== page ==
Parasitology Research

, Volume 99, Issue 2, pp 108–113 | Cite as

Synergistic effect of silencing the expression of tick protective antigens 4D8 and Rs86 in Rhipicephalus sanguineus by RNA interference

  • José de la FuenteEmail author
  • Consuelo Almazán
  • Victoria Naranjo
  • Edmour F. Blouin
  • Katherine M. Kocan
Original Paper


Tick proteins have been shown to be useful for the development of vaccines which reduce tick infestations. Potential tick protective antigens have been identified and characterized, in part, by use of RNA interference (RNAi). RNAi allows for analysis of gene function by characterizing the impact of loss of gene expression on tick physiology. Herein, we used RNAi in Rhipicephalus sanguineus to evaluate gene functions of two tick protective antigens, 4D8 and Rs86, the homologue of Bm86, on tick infestation, feeding and oviposition. Silencing of 4D8 alone resulted in decreased tick attachment, survival, feeding and oviposition. Although the effect of Rs86 RNAi was less pronounced, silencing of this gene also reduced tick weight and oviposition. Most notably, simultaneous silencing of 4D8 and Rs86 by RNAi resulted in a synergistic effect in which tick survival, attachment, feeding, weight and oviposition were profoundly reduced. Microscopic evaluation of tick tissues revealed that guts from dual injected ticks were distended with epithelial cells sparsely distributed along the basement membrane. These results demonstrated the synergistic effect of the silencing expression of two tick protective genes. Inclusion of multiple tick protective antigens may, therefore, enhance the efficacy of tick vaccines.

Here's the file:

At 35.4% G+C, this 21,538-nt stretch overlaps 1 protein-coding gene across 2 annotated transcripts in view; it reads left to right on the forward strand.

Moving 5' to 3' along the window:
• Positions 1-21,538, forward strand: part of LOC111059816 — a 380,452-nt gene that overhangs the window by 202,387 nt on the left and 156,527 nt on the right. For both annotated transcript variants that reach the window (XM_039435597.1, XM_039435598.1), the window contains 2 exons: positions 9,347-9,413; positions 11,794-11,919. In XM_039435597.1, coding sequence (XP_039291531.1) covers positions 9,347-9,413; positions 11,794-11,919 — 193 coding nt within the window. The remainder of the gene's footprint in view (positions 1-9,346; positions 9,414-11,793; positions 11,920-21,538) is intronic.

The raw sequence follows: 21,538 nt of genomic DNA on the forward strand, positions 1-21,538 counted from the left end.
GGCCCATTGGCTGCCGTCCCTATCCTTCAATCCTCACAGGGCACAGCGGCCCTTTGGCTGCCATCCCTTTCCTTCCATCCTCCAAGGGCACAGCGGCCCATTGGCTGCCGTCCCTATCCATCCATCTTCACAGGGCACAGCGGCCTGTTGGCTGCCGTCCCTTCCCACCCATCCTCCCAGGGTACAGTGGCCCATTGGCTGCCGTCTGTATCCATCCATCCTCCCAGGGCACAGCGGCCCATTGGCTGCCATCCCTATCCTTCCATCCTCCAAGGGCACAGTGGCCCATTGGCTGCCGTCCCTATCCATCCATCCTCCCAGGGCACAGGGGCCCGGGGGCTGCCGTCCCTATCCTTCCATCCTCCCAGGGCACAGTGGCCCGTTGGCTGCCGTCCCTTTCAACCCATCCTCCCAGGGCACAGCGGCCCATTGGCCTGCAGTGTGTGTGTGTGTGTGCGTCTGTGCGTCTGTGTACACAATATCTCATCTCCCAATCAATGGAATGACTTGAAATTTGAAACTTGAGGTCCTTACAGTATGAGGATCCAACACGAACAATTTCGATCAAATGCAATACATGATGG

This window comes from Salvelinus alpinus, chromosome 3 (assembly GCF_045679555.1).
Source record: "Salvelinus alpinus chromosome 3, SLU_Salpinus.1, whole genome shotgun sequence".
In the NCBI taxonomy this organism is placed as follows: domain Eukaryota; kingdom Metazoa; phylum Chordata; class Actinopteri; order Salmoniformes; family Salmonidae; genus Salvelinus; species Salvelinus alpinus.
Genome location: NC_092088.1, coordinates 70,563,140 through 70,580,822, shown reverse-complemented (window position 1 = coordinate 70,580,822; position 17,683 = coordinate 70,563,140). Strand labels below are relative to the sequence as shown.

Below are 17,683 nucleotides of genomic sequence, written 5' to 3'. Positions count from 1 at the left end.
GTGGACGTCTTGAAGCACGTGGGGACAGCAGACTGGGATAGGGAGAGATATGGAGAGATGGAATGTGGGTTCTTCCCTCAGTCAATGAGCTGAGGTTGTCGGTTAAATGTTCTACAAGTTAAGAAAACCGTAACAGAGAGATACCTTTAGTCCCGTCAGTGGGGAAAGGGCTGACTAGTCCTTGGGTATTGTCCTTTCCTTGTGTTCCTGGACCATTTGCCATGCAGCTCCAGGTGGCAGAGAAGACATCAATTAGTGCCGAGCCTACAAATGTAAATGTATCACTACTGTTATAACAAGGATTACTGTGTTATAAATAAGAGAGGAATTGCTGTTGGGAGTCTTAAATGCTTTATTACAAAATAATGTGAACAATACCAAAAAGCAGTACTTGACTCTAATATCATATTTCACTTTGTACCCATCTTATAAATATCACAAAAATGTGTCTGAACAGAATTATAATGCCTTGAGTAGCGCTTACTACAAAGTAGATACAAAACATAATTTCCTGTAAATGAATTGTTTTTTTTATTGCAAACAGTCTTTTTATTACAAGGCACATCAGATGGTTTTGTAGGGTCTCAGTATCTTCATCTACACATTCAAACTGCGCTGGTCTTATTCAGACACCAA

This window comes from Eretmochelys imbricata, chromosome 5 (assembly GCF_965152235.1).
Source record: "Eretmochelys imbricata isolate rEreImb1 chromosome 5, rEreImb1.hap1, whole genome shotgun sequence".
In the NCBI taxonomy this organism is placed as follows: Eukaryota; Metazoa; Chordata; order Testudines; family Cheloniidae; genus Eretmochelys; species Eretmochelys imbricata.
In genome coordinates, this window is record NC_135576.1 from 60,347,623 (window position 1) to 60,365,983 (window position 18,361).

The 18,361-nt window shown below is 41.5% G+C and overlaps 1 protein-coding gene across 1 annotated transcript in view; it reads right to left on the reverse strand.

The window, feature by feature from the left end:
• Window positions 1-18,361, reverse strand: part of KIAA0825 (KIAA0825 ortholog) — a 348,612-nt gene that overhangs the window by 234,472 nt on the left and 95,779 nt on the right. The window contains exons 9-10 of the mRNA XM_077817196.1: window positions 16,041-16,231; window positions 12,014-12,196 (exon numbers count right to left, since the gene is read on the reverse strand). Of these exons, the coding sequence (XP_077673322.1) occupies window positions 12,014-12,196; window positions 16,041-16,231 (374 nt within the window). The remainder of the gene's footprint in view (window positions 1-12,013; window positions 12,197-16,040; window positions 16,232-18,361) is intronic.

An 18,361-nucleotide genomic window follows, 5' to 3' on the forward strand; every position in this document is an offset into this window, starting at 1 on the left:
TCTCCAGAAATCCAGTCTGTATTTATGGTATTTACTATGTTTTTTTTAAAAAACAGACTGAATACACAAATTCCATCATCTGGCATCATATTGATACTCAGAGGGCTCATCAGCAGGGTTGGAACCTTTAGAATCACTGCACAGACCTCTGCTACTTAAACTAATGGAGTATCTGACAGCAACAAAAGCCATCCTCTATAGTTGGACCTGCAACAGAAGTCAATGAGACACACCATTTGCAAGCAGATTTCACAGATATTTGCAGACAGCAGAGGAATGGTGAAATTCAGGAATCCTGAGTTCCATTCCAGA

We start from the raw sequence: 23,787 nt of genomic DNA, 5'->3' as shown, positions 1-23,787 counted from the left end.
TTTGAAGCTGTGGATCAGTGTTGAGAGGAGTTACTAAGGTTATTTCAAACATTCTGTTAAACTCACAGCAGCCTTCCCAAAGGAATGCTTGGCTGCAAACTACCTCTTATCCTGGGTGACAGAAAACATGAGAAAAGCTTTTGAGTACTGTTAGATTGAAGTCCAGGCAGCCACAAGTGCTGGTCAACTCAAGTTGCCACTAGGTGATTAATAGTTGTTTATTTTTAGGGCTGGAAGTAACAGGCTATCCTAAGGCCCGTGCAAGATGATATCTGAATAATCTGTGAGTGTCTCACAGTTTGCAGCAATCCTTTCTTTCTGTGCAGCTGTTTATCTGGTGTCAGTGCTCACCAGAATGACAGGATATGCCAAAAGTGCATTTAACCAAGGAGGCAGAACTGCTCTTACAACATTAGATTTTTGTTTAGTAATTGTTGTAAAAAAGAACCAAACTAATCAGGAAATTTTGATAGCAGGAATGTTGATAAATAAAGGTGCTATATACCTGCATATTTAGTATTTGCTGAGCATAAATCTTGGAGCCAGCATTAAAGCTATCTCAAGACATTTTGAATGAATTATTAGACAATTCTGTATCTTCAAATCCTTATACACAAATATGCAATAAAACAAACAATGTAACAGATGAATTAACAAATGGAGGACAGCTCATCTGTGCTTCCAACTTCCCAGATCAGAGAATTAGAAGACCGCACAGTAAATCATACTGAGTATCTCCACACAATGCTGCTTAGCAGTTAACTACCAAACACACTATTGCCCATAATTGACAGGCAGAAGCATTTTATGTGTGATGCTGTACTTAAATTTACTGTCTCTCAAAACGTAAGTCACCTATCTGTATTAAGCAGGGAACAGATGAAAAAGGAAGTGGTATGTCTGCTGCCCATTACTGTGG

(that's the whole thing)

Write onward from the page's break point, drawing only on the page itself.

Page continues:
Protective Antigen Tick Infestation Tick Feeding Tick Tissue Tick Survival 
These keywords were added by machine and not by the authors. This process is experimental and the keywords may be updated as the learning algorithm improves.



This research was supported by the Oklahoma Agricultural Experiment Station (project 1669), the Sitlington Endowed Chair for Food Animal Research (K. M. Kocan, Oklahoma State University). Consuelo Almazán was supported by Pfizer Animal Health, Kalamazoo, MI, and a grant-in-aid from the CONACYT and Promep (University of Tamaulipas), Mexico. V. Naranjo was founded by Consejería de Educación, JCCM, Spain. We thank Dollie Clawson for excellent technical assistance with the microscopy studies. These experiments comply with the current laws of the U.S.A.


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Copyright information

© Springer-Verlag 2006

Authors and Affiliations

  • José de la Fuente
    • 1
    • 2
    Email author
  • Consuelo Almazán
    • 1
  • Victoria Naranjo
    • 2
  • Edmour F. Blouin
    • 1
  • Katherine M. Kocan
    • 1
  1. 1.Department of Veterinary Pathobiology, Center for Veterinary Health SciencesOklahoma State UniversityStillwaterUSA
  2. 2.Instituto de Investigación en Recursos Cinegéticos IREC (CSIC-UCLM-JCCM)Ciudad RealSpain

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